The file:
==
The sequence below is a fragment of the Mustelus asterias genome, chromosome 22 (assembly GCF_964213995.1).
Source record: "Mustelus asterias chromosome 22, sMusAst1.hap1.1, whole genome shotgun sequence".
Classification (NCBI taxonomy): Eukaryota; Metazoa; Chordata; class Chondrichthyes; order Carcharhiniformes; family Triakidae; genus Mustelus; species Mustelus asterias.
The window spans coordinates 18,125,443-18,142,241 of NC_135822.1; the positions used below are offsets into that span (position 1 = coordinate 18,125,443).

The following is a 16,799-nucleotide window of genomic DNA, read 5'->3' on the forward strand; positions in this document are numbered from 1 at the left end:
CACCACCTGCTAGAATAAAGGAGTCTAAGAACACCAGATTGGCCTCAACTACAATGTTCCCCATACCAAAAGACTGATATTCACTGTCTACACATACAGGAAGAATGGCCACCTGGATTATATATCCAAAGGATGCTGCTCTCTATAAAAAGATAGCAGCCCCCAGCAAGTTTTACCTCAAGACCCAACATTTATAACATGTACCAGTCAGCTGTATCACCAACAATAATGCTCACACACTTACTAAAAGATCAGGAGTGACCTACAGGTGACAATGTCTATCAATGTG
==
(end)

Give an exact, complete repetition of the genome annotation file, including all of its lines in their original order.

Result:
The sequence below is a fragment of the Mustelus asterias genome, chromosome 22 (assembly GCF_964213995.1).
Source record: "Mustelus asterias chromosome 22, sMusAst1.hap1.1, whole genome shotgun sequence".
Classification (NCBI taxonomy): Eukaryota; Metazoa; Chordata; class Chondrichthyes; order Carcharhiniformes; family Triakidae; genus Mustelus; species Mustelus asterias.
The window spans coordinates 18,125,443-18,142,241 of NC_135822.1; the positions used below are offsets into that span (position 1 = coordinate 18,125,443).

The following is a 16,799-nucleotide window of genomic DNA, read 5'->3' on the forward strand; positions in this document are numbered from 1 at the left end:
CACCACCTGCTAGAATAAAGGAGTCTAAGAACACCAGATTGGCCTCAACTACAATGTTCCCCATACCAAAAGACTGATATTCACTGTCTACACATACAGGAAGAATGGCCACCTGGATTATATATCCAAAGGATGCTGCTCTCTATAAAAAGATAGCAGCCCCCAGCAAGTTTTACCTCAAGACCCAACATTTATAACATGTACCAGTCAGCTGTATCACCAACAATAATGCTCACACACTTACTAAAAGATCAGGAGTGACCTACAGGTGACAATGTCTATCAATGTG